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Discussion Starter · #1 ·
Been lurking around the last couple of months looking at used drift boats. Something in the back of my head says I should take a closer look at some rafts. I'm thinking a 14'oddessy?

Give me your opinions on a drift boat vs a raft & frame set up.

What works for you and why?

Thanks, Pearl
 

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For me a drift boat is the first boat a fisherman should have. Good control. You can backtroll. Add a motor and access tidewaters, bays, lakes, etc. Most versatile boat on the water. Rafts handle larger water with more room for error, but I can't see how they can compare overall in terms of versatility. But then again, I've never owned one, only a pontoon boat.
 

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the reason i bought a drift boat, as opposed to some other kind, is the diversity of water you can cover. the only thing that comes close is having a sled, and those are banned on certain rivers or sections of river. plus, i'm more into the quiet float experience than the loud sled trip.

to date, i haven't seen a raft with an outboard on the willamette or out in a bay.
 

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I believe it can be difficult to fish out of a raft unless you are just side drifting. If you want to fish from shore in some class 3 plus water than a raft is indeed a good option. I have a few kayaks for fishing high up on some rivers where we fish only from shore.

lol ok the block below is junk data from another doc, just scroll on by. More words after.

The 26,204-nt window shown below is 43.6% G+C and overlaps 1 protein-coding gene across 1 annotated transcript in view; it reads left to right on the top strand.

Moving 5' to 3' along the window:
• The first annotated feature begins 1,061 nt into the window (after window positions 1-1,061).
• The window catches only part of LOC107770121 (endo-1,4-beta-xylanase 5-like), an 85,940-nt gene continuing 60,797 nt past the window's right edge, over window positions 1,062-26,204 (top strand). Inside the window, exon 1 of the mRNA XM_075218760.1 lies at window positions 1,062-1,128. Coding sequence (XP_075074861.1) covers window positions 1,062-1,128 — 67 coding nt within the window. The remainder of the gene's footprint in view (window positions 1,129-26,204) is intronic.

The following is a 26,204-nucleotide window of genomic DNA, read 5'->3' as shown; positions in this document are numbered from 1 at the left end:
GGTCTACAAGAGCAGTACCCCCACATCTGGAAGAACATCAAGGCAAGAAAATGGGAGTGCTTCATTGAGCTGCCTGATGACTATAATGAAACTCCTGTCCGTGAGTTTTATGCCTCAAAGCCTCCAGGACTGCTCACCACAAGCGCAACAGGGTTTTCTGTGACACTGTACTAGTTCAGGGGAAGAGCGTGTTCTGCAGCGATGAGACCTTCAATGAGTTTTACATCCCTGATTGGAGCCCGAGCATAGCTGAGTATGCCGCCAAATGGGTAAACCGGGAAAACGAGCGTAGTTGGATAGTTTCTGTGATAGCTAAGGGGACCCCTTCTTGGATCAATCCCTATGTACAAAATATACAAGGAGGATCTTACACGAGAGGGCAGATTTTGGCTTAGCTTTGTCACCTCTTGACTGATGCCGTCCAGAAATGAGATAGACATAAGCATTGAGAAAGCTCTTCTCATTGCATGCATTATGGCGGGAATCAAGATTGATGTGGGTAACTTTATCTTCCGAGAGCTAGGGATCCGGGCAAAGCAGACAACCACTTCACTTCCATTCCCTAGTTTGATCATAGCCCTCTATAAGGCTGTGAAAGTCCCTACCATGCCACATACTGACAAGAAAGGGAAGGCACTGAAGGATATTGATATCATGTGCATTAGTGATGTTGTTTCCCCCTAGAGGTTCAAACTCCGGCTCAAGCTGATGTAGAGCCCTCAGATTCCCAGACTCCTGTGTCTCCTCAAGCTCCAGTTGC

Best Fishes
 

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Having been a rafting guide in Alaska and now owning both a driftboat and a 14' self-bailer, I think there are tremendous advantages to both types of watercraft.

Driftboats are so much easier to use around here. For generations, fishermen have been using driftboats to fish the local rivers, so there are lots of tried-and-true drifts with which people are familiar. Driftboats are also simple to trailer, launch and retrieve, better to fish from, and more enjoyable in the winter.

However, rafters can go places that most driftboaters shouldn't go, and thus can access some great fishing water (e.g., Dodge to Oxbow on the Sandy). Also, rafting in more intense white-water builds skills that floating a mellow drift just doesn't.

That being said, I notice that I've used my driftboat dozens of times in the last year, and I haven't taken the raft out at all.
 

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I've got a DB and my buddy has a raft (not a very good one). My next boat will probably be a raft.

The advantages I can see of a raft are:

1) A lot bigger margin for error in white water
2) Are great in low flows, draw very little water
3) Are easy to get in and out of

Disadvantages are:

1) Less room. The big tubes eat a lot of space
2) Don't backtroll as well. My buddy's is a real dog, but a nicer raft with more rocker would perform better.
3) A wetter ride. my buddy's takes a lot of water over the front in white water.
4) Aren't as durable